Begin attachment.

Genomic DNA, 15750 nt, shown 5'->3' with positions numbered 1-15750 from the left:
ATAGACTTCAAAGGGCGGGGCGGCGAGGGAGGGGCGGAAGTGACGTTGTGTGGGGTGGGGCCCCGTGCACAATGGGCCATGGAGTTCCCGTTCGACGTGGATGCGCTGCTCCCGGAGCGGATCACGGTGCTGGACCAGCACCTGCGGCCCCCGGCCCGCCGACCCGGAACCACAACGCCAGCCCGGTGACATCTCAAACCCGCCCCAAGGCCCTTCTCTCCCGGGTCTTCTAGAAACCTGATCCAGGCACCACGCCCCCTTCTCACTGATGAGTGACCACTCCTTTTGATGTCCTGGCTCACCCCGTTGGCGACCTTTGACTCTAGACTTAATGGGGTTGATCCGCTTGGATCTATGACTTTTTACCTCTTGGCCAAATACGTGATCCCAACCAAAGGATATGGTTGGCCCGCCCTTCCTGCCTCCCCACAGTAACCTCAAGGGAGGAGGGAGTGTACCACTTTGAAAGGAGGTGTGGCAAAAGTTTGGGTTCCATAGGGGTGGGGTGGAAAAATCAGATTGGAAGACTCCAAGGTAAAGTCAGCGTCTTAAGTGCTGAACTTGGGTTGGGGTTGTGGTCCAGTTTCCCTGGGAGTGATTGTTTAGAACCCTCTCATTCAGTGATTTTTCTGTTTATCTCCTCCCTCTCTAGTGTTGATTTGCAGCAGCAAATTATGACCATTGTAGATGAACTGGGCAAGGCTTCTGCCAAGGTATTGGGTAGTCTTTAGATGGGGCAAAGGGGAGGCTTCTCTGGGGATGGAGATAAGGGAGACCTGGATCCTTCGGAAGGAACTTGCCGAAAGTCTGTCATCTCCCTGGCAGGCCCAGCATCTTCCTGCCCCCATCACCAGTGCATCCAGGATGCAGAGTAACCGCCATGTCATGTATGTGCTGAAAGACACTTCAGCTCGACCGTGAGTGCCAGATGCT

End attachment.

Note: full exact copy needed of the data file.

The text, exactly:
Genomic DNA, 15750 nt, shown 5'->3' with positions numbered 1-15750 from the left:
ATAGACTTCAAAGGGCGGGGCGGCGAGGGAGGGGCGGAAGTGACGTTGTGTGGGGTGGGGCCCCGTGCACAATGGGCCATGGAGTTCCCGTTCGACGTGGATGCGCTGCTCCCGGAGCGGATCACGGTGCTGGACCAGCACCTGCGGCCCCCGGCCCGCCGACCCGGAACCACAACGCCAGCCCGGTGACATCTCAAACCCGCCCCAAGGCCCTTCTCTCCCGGGTCTTCTAGAAACCTGATCCAGGCACCACGCCCCCTTCTCACTGATGAGTGACCACTCCTTTTGATGTCCTGGCTCACCCCGTTGGCGACCTTTGACTCTAGACTTAATGGGGTTGATCCGCTTGGATCTATGACTTTTTACCTCTTGGCCAAATACGTGATCCCAACCAAAGGATATGGTTGGCCCGCCCTTCCTGCCTCCCCACAGTAACCTCAAGGGAGGAGGGAGTGTACCACTTTGAAAGGAGGTGTGGCAAAAGTTTGGGTTCCATAGGGGTGGGGTGGAAAAATCAGATTGGAAGACTCCAAGGTAAAGTCAGCGTCTTAAGTGCTGAACTTGGGTTGGGGTTGTGGTCCAGTTTCCCTGGGAGTGATTGTTTAGAACCCTCTCATTCAGTGATTTTTCTGTTTATCTCCTCCCTCTCTAGTGTTGATTTGCAGCAGCAAATTATGACCATTGTAGATGAACTGGGCAAGGCTTCTGCCAAGGTATTGGGTAGTCTTTAGATGGGGCAAAGGGGAGGCTTCTCTGGGGATGGAGATAAGGGAGACCTGGATCCTTCGGAAGGAACTTGCCGAAAGTCTGTCATCTCCCTGGCAGGCCCAGCATCTTCCTGCCCCCATCACCAGTGCATCCAGGATGCAGAGTAACCGCCATGTCATGTATGTGCTGAAAGACACTTCAGCTCGACCGTGAGTGCCAGATGCT